Every year (except this one), approximately 15,000 lucky cycling enthusiasts get to ride an actual Tour de France stage, on a closed course, duri
Every year (except this one), approximately 15,000 lucky cycling enthusiasts get to ride an actual Tour de France stage, on a closed course, during one of the race’s off-days.
Eight years ago, I planned to be one of them. With a couple months to go, I was deep into training for L’Etape du Tour (which included a climb up Col de la Madeleine) and my flights, accommodations, and event support were all booked.
Then I had a heart attack — and while I’ve recovered, it seemed like my L’Etape du Tour window had closed.
When the Tour de France was postponed until (hopefully) August, race organizer ASO and broadcast partners around the world teamed with the cycling and running app Zwift to create the Virtual Tour de France, a six-stage race that starts Saturday, July 4, and ends July 19.
Twenty-three men’s pro teams are entered, including superstars like Geraint Thomas and Egan Bernal. The race will be broadcast in more than 130 countries and stream on Zwift and the Global Cycling Network app. And if that’s not enough, 17 women’s pro teams — including riders like Marianne Vos and 10-time world champion Chloe Dygert — are entered in the Virtual Tour de France: Same routes, same broadcast coverage, same everything.
Fans won’t be limited to just watching, though: They can participate in the Virtual L’Etape du Tour by riding/racing one of each weekend’s virtual courses, one that includes a ride up Mont Ventoux. (I’m planning to ride this Saturday’s stage at noon ET.)
The Virtual Tour de France creates a huge opportunity for Zwift, whose usage had already doubled between January and April.
“I’ve told many people that we would host the Tour de France one day,” says Zwift co-founder and CEO Eric Min. “I just didn’t expect it to be this year.”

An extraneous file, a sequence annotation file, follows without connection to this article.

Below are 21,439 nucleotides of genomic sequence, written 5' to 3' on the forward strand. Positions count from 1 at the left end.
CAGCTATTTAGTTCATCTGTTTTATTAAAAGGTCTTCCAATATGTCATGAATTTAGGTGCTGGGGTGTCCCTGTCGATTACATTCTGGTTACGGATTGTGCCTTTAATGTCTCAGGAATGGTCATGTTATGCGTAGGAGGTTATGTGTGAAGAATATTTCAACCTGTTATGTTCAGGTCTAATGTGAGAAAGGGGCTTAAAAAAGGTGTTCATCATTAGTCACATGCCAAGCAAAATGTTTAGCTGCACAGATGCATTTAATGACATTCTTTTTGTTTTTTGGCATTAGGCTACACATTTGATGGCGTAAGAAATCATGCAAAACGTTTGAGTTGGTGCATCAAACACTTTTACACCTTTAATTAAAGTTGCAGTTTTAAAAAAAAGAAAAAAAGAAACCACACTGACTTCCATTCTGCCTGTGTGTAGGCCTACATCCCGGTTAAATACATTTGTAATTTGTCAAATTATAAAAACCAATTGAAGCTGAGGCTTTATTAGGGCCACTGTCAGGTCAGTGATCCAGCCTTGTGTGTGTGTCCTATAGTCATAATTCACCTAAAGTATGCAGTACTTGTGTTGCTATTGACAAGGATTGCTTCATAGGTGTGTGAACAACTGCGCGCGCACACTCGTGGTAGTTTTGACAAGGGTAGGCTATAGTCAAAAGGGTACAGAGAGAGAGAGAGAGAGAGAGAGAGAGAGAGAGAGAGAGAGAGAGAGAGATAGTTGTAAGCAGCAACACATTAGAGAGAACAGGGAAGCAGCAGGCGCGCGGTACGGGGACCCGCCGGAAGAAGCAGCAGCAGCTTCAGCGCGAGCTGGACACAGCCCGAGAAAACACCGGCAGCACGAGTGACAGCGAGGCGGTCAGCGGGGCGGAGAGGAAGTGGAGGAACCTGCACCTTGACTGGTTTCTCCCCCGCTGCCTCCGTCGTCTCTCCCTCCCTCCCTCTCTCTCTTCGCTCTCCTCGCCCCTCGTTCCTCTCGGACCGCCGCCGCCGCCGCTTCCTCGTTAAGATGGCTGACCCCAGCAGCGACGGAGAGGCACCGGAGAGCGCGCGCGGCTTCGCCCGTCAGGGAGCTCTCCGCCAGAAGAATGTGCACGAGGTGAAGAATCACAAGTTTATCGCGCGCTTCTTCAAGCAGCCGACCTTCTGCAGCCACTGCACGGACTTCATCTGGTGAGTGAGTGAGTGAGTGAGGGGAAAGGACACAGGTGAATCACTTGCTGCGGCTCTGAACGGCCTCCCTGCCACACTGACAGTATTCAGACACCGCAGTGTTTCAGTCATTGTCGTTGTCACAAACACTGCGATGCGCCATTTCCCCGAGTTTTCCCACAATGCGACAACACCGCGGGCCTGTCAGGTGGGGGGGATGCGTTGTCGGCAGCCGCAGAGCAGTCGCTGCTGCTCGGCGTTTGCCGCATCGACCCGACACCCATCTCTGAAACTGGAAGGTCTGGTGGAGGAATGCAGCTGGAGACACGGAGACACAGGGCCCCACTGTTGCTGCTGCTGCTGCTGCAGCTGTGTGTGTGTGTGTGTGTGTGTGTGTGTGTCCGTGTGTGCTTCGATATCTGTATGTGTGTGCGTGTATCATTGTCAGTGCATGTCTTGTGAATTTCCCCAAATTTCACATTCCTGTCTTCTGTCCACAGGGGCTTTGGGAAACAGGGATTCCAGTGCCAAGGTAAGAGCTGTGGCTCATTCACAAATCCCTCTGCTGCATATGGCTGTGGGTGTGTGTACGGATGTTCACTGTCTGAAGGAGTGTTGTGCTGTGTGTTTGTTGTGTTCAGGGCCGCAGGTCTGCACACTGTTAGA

Zwift’s response offers entrepreneurs of any stripe a lesson in seizing opportunities — and even harnessing chaos.
While many professional cyclists have used the Zwift platform for years, recent events drew basically every pro team to the platform.
This sparked requests for ways to activate sponsors as those teams search for ways to maintain and attract partners, sustain their (and the overall sport’s) business model, and evolve to meet the changing nature of fandom and participation.
“We had six weeks to pull this all together,” Min says. “We dropped everything. Hosting the one bike race that most people can identify, the one that matters the most–we’re so excited to be part of it.”
Development and implementation challenges aside, Min also received a fair amount of internal pushback. “Dropping everything” naturally meant putting other projects on hold.
“A number of people asked if this [the Virtual Tour de France] was the most important thing,” Min says. “My answer was simple: We get to be associated with an iconic event. To show the world we provide an alternative discipline that is super-accessible and authenticated by the best male and female pro riders in the world. To host an event broadcast into over 130 countries–how could we miss an opportunity like that?”
Even so, Zwift’s long-term growth will likely require attracting people who are unlikely to watch — much less ride — the Virtual Tour de France. That should mean providing more content. And, possibly, more quantification and gamification. Maybe music. Maybe instructor-led sessions. Maybe even turn-key hardware solutions.
In short, to hit the fitness startup trifecta: Provide an easily understood, easily purchased offering, anchored by a community, and, in the process, turn general fitness enthusiasts into loyal users.
The Virtual Tour de France could be a huge step in that direction, providing visibility, validation, and significant word-of-mouth.
And the chance for people like me to finally ride L’Etape du Tour, if only virtually.
This article is from Inc.com